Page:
The number of homes changing hands in London has dropped by one-fifth in four years, while homebuying activity in the Midlands and the north of England has picked up the pace, underlining problems of affordability in the capital and changing patterns of regional housing demand. Research looking at the level of transactions from 2014 to 2017 found the number of property sales in the capital had fallen 20 per cent over the four-year period. However, transactions were up 13 per cent in the North West, and 9 per cent in both the West Midlands and Yorkshire and the Humber. Other regional markets that experienced soaring price growth in recent years — notably the South East and East of England — also saw a drop-off in activity, of 8 per cent and 6 per cent respectively. Neal Hudson, director at Residential Analysts, the market research firm that produced the figures using Land Registry and HM Revenue & Customs data, said: “We’ve hit a point where London is unaffordable for all but the most equity-rich of buyers. That is combined with some of the tax changes that have affected the central London market. Affordability is less stretched in places like the North West.” The high price of property in London and the South East means buyers in these regions will be caught by stamp duty changes imposing significantly higher levies on the most expensive homes. Rates are even higher for those buying a second home or buy-to-let property, while landlord investors also face new constraints on growth from regulatory and tax changes. Mr Hudson said that while prices had dropped in some parts of London, there was “no trigger” for a deeper collapse in prices across the capital, partly because mortgage rates remain low by historic standards. “I’d be surprised to see the overall London region see significant price falls. It’s a very diverse market. There will be some areas that are still rising and some falling.”
Nonetheless the risks of falling prices remained high in localised markets, he added, particularly new luxury housing developments such as Nine Elms on the south bank of the river Thames. “There’s an awful lot of stock coming through there that could make it quite interesting,” he said. Research by York University last year suggested foreign buyers of these homes were no strangers to housing debt: more than half of overseas buyers of new-build homes had used mortgages to fund London purchases, it found. The shifting picture of regional demand was reinforced by separate research from housing market analyst Hometrack, which found the gap between asking and selling prices was widening in the south of England while narrowing in large regional cities in the north and Midlands. Birmingham and Manchester have seen the difference more than halve from 6 per cent in 2013 to 2.7 per cent last year, Hometrack said. Discounts in London are an average of 4 per cent (or up to 10 per cent in central London) compared with 0.4 per cent four years ago. London’s weak house price growth has been reflected in a similar slowdown in cities such as Oxford, Cambridge and Aberdeen. Richard Donnell, director at Hometrack, said that once discounts on asking prices reached 10 per cent, headline prices were likely to start falling. “These results confirm our view that the housing market is following the pattern registered in previous housing cycles with high rates of growth in London over the first half of the cycle being followed by low growth and an acceleration in regional housing markets as prices recover off a low base. We appear to be at this transition period once again.” Mr Hudson said his figures for 2017 were created using HMRC transaction figures, combined with regional shares for Land Registry for January to November. They may be adjusted in the months to come as Land Registry data are updated. “Any adjustment is unlikely to change the overall story, though,” he said.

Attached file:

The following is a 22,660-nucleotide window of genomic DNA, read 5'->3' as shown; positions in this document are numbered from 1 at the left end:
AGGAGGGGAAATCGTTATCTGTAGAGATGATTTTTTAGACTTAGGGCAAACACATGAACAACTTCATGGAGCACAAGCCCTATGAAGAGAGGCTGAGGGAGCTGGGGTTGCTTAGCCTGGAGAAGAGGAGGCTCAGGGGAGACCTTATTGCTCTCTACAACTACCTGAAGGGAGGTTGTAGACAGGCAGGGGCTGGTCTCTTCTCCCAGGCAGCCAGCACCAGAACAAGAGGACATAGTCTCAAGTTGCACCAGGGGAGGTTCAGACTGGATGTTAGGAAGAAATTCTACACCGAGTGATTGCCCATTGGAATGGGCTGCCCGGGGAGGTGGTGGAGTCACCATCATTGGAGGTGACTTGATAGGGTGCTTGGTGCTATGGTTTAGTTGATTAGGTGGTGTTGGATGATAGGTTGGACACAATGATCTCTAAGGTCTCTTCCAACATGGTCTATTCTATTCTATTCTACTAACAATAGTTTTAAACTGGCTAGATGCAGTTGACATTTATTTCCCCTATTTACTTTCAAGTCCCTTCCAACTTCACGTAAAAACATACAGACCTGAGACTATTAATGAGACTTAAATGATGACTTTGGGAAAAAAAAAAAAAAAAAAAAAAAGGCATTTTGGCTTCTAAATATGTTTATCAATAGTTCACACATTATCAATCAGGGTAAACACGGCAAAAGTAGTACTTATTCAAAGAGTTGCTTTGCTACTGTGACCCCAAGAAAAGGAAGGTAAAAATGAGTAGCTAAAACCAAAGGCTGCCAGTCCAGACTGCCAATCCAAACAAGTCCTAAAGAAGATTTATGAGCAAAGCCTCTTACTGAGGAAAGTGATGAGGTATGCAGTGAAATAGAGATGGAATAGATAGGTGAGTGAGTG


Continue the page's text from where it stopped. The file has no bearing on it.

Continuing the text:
Source – Read More : Financial Times